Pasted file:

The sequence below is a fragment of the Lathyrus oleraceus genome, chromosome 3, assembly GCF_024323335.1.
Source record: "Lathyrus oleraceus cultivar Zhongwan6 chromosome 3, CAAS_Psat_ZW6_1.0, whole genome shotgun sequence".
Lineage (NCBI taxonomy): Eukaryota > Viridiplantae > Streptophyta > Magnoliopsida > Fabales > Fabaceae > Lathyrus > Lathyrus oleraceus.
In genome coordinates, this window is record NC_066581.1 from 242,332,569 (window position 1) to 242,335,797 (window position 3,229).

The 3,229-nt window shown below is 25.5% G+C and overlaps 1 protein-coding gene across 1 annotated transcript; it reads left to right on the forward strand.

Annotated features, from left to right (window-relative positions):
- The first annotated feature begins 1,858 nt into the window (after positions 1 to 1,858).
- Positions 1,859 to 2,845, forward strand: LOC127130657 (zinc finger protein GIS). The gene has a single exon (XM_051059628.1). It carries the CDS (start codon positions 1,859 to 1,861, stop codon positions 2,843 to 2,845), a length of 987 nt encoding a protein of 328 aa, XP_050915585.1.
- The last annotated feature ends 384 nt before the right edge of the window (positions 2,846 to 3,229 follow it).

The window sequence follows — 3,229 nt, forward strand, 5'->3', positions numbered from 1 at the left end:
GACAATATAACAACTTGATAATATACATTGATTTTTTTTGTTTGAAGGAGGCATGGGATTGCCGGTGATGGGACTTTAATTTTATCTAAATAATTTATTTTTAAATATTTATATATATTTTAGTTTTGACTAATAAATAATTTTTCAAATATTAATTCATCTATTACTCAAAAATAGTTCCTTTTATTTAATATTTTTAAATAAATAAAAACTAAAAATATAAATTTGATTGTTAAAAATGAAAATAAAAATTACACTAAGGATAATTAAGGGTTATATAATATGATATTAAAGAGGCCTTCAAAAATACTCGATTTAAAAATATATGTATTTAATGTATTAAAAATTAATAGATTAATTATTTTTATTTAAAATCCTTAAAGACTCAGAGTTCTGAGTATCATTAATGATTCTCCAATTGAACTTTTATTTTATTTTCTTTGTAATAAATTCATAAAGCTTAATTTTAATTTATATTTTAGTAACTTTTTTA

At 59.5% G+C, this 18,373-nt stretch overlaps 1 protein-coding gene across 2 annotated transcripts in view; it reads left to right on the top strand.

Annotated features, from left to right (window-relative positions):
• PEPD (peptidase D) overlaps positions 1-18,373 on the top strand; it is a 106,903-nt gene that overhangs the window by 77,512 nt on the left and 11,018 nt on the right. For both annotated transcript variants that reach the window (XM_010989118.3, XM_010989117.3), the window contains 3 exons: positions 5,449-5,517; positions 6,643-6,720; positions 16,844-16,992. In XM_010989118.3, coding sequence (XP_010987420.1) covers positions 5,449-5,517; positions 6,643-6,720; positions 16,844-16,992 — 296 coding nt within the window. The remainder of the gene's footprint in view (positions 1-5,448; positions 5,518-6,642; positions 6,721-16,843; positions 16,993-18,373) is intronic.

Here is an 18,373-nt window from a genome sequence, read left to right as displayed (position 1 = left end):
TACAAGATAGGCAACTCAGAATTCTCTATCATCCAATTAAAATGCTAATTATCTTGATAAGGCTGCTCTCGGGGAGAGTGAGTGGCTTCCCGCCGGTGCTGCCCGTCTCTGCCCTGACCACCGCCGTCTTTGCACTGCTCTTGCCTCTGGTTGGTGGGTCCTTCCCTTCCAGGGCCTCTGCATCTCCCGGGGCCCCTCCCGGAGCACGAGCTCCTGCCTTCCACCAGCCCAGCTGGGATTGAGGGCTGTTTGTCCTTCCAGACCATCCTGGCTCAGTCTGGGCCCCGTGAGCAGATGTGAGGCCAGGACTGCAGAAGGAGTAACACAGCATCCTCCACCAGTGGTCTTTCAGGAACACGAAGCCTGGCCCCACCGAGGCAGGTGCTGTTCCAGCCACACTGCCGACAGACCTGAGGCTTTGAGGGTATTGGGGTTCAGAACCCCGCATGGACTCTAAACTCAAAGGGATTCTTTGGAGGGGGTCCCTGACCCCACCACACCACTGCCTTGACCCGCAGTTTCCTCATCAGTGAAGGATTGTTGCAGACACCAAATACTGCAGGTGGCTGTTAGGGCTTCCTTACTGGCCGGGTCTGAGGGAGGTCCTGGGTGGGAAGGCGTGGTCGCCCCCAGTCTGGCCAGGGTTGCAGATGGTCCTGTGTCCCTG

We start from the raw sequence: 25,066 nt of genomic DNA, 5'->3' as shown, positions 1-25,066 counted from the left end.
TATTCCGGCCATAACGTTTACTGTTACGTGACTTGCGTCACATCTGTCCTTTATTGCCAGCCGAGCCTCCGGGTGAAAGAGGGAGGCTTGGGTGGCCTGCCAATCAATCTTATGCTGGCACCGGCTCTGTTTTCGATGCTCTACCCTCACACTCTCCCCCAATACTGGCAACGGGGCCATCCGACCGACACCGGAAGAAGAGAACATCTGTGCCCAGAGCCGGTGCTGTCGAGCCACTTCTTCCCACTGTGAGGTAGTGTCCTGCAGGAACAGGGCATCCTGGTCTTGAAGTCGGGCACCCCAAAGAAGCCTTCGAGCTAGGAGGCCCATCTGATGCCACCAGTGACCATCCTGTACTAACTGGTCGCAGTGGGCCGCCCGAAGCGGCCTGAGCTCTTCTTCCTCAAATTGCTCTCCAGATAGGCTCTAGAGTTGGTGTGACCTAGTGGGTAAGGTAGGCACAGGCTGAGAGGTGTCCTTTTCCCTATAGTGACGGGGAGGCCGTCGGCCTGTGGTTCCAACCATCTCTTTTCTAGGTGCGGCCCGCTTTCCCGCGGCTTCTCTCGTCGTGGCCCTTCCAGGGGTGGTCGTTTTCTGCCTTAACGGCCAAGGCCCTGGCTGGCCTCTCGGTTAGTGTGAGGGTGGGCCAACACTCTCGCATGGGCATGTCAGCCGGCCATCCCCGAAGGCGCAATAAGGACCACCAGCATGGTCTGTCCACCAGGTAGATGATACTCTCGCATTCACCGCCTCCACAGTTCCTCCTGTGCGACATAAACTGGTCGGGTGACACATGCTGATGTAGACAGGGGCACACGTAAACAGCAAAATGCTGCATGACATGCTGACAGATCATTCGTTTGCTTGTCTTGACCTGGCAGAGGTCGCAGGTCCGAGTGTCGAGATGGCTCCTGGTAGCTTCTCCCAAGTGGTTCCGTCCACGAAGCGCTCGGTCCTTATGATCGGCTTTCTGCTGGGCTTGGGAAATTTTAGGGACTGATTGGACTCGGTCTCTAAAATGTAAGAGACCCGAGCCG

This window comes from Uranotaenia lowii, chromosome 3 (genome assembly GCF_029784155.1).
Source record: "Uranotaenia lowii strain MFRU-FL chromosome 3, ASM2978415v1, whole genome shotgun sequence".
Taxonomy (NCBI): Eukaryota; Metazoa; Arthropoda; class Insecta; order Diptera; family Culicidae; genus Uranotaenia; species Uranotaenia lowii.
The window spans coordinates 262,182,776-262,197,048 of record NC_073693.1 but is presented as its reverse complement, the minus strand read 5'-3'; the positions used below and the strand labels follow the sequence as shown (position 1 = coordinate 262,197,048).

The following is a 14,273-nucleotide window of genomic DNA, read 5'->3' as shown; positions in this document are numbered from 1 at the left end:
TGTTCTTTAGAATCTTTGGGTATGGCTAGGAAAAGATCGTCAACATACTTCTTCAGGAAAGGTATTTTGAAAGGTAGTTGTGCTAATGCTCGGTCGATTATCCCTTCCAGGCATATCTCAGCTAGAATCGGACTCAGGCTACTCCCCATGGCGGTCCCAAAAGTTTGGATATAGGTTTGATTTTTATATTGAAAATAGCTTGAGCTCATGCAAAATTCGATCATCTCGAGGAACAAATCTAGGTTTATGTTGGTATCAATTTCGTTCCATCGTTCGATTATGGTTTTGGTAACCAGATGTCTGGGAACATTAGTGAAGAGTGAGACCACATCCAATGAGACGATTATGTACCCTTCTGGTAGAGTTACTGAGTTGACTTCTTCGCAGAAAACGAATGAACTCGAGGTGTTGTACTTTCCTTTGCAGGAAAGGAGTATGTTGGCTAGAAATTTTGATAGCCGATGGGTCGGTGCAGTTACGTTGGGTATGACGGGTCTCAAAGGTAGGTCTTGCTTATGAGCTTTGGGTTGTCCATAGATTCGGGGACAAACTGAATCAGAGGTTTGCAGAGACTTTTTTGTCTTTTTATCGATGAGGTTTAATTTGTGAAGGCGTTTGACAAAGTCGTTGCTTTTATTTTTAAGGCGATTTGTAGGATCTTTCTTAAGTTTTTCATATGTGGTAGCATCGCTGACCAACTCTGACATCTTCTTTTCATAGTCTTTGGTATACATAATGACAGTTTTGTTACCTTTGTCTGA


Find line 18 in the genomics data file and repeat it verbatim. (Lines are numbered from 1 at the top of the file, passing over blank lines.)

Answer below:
TATTCCGGCCATAACGTTTACTGTTACGTGACTTGCGTCACATCTGTCCTTTATTGCCAGCCGAGCCTCCGGGTGAAAGAGGGAGGCTTGGGTGGCCTGCCAATCAATCTTATGCTGGCACCGGCTCTGTTTTCGATGCTCTACCCTCACACTCTCCCCCAATACTGGCAACGGGGCCATCCGACCGACACCGGAAGAAGAGAACATCTGTGCCCAGAGCCGGTGCTGTCGAGCCACTTCTTCCCACTGTGAGGTAGTGTCCTGCAGGAACAGGGCATCCTGGTCTTGAAGTCGGGCACCCCAAAGAAGCCTTCGAGCTAGGAGGCCCATCTGATGCCACCAGTGACCATCCTGTACTAACTGGTCGCAGTGGGCCGCCCGAAGCGGCCTGAGCTCTTCTTCCTCAAATTGCTCTCCAGATAGGCTCTAGAGTTGGTGTGACCTAGTGGGTAAGGTAGGCACAGGCTGAGAGGTGTCCTTTTCCCTATAGTGACGGGGAGGCCGTCGGCCTGTGGTTCCAACCATCTCTTTTCTAGGTGCGGCCCGCTTTCCCGCGGCTTCTCTCGTCGTGGCCCTTCCAGGGGTGGTCGTTTTCTGCCTTAACGGCCAAGGCCCTGGCTGGCCTCTCGGTTAGTGTGAGGGTGGGCCAACACTCTCGCATGGGCATGTCAGCCGGCCATCCCCGAAGGCGCAATAAGGACCACCAGCATGGTCTGTCCACCAGGTAGATGATACTCTCGCATTCACCGCCTCCACAGTTCCTCCTGTGCGACATAAACTGGTCGGGTGACACATGCTGATGTAGACAGGGGCACACGTAAACAGCAAAATGCTGCATGACATGCTGACAGATCATTCGTTTGCTTGTCTTGACCTGGCAGAGGTCGCAGGTCCGAGTGTCGAGATGGCTCCTGGTAGCTTCTCCCAAGTGGTTCCGTCCACGAAGCGCTCGGTCCTTATGATCGGCTTTCTGCTGGGCTTGGGAAATTTTAGGGACTGATTGGACTCGGTCTCTAAAATGTAAGAGACCCGAGCCG